Online media has been in conflict with Mexican criminal and drug organizations for some time now. Journalists are known to be targets of the cartels and plenty have been killed in the past.
Bloggers are also included in the online media campaign against the cartels, but they have typically not been targeted as much — likely because the information they post has not had as much of an impact on cartel operations as the journalists have.
However, that could be changing with the addition of Anonymous to the anti-cartel online media campaign in Mexico.
Throughout August and September of this year four people with connections to anti-cartel blog websites have been attacked.
• Two individuals killed and hung from a bridge in Nuevo Laredo with signs warning not to post on blogs.
• A girl found beheaded in Nuevo Laredo who had contributed to anti-cartel blogs in the past.
• Additionally, an Anonymous member claimed that a volunteer was abducted by Los Zetas while distributing pamphlets in Veracruz.
Anonymous has conducted successful Distributed Denial of Service Attacks on institutions such as Visa and MasterCard and has stolen sensitive information from HB Gary Federal in 2011 and subsequently publicized internal emails from that group. It brings together a group of individuals with a higher skill-set and sense of operational security than the less savvy anti-cartel bloggers already active in Mexico.
This higher skill-set means that Anonymous could contribute to the effectiveness of the online struggle against the cartels or at least bring more publicity to the issue. It’s important to remember that the U.S. has been engaging in its own electronic observation of the Mexican cartels for years. Anonymous likely won’t be able to turn up more information than the U.S. government already has, but they are able to publicize more information than the U.S. government can.
If Anonymous is able to increase the effectiveness of online operations seeking to expose cartel activities then that makes them and other anti-cartel bloggers in Mexico much higher profile targets than before.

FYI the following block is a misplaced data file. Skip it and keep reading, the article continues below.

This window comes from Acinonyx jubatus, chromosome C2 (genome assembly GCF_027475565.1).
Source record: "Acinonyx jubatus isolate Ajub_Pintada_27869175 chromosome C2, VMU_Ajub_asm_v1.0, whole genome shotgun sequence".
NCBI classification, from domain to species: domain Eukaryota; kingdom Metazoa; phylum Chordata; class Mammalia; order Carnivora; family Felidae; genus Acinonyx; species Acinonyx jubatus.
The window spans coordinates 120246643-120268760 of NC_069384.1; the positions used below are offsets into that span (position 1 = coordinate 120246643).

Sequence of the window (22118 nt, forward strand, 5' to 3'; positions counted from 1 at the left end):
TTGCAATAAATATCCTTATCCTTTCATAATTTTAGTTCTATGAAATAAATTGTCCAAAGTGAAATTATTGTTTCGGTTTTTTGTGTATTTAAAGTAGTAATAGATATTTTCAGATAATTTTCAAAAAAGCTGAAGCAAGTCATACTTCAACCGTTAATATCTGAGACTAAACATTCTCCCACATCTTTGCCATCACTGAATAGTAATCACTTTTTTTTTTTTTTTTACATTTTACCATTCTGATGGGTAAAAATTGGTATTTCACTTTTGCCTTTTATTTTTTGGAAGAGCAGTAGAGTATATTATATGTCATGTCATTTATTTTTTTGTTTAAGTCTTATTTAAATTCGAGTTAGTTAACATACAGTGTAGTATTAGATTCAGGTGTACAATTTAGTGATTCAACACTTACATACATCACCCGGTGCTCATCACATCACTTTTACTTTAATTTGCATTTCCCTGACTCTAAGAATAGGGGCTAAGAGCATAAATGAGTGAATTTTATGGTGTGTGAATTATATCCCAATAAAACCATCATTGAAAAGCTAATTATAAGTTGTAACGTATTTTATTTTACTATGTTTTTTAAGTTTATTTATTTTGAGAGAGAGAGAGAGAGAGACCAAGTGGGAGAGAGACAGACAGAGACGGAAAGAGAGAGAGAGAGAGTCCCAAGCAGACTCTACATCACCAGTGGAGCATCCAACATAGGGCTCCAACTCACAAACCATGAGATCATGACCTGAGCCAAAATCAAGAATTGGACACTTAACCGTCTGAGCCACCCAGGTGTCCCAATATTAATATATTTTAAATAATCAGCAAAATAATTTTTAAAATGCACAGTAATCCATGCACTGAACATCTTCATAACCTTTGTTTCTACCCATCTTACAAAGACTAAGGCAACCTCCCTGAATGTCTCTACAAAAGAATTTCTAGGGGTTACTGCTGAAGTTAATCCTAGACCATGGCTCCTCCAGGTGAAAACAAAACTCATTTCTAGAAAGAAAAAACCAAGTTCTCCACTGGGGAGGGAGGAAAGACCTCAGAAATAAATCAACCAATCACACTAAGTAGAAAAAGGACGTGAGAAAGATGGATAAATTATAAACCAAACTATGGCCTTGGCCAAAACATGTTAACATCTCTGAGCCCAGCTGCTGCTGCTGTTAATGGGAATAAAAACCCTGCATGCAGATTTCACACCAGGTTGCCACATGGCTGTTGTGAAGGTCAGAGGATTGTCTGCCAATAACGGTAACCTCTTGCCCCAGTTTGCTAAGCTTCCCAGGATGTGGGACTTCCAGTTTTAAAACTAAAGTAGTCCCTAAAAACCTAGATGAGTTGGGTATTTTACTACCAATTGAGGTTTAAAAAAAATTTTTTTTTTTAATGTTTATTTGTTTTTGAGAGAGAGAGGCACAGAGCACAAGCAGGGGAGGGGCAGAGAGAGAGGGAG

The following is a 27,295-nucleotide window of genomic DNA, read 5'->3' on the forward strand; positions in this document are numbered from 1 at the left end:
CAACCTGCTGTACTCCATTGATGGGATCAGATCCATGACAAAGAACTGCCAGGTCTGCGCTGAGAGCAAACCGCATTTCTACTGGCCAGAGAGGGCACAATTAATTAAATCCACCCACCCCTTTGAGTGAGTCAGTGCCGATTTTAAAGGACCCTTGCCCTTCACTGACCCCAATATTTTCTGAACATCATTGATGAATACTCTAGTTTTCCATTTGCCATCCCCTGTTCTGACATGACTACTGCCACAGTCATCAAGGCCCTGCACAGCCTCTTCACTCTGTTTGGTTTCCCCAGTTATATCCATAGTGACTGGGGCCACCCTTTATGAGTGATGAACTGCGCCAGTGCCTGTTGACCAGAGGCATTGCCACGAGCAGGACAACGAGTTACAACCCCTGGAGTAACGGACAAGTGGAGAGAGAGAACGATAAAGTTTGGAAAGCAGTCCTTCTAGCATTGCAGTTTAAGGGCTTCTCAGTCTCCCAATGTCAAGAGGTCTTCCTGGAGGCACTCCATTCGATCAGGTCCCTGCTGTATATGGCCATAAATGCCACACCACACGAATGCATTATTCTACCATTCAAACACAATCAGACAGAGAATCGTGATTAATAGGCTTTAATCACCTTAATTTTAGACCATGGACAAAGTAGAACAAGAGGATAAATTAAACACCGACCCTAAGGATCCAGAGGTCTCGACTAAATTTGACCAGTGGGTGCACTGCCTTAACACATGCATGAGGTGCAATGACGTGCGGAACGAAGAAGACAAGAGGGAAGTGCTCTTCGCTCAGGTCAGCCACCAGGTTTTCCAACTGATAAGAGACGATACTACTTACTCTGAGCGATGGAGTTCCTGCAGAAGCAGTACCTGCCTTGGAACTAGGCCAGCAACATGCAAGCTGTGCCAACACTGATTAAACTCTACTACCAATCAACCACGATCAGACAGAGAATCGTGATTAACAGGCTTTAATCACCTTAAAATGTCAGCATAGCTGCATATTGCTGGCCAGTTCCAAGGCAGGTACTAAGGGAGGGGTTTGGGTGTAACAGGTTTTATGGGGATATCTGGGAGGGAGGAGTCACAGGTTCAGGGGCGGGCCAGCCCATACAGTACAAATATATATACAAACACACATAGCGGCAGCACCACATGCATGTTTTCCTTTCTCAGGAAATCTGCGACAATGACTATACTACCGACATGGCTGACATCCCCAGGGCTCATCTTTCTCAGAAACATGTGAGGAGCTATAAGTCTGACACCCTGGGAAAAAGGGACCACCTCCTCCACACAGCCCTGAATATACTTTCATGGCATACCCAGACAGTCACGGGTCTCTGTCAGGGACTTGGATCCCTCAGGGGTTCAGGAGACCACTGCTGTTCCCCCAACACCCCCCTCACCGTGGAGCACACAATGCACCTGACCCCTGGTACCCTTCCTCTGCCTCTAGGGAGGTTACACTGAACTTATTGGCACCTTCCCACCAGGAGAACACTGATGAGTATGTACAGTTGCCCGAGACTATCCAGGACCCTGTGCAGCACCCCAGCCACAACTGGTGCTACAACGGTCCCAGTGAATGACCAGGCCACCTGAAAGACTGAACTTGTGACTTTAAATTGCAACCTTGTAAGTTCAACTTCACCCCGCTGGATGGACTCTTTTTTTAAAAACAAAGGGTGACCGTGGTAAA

Anonymous is not an organization. It’s important to remember, it is a loose association of individuals. It’s not the group itself then, but the individuals involved, who become targets of the cartels.
We have seen reports that Los Zetas are deploying their own teams of computer experts to track those individuals involved in the online anti-cartel campaign, which indicates that the criminal group is taking the campaign very seriously. Those individuals involved face the risk of abduction, injury and death — judging by how Los Zetas has dealt with threats in the past.
23037  DBMA Martial Arts Forum / Martial Arts Topics / Re: Guro Crafty in Chicago Nov 19-21 on: November 01, 2011, 03:21:35 PM
Nanny nanny boo boo to you too  cheesy

BTW, I think Surf Dog may be judging the main event or the co-main event.
23038  Politics, Religion, Science, Culture and Humanities / Politics & Religion / Re: Political Economics on: November 01, 2011, 01:58:42 PM
Quite right.

Separately I would offer that GM's post of McCardle on 10/7 is worth rereading.
23039  Politics, Religion, Science, Culture and Humanities / Science, Culture, & Humanities / Why aren't men born circumcized? on: November 01, 2011, 01:32:50 PM
second post

Why Aren’t Men Born Circumcised?   Cheshvan 4, 5772 • November 1, 2011
By Tzvi Freeman
Print this Page


Question:

You keep touting mitzvahs as things G d wants us to do. But if that were true, why didn’t He create the universe that way in the first place? If He doesn’t want us eating pork, why did He make it edible? If he wants men circumcised, why aren’t they born that way? Why are we messing around with the way He made things—and claiming that we’re doing His will?